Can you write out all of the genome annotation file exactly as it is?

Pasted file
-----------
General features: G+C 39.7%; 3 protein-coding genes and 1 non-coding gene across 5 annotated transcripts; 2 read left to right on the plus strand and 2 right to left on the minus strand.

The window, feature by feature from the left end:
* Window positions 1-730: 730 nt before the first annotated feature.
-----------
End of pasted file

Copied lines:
General features: G+C 39.7%; 3 protein-coding genes and 1 non-coding gene across 5 annotated transcripts; 2 read left to right on the plus strand and 2 right to left on the minus strand.

The window, feature by feature from the left end:
* Window positions 1-730: 730 nt before the first annotated feature.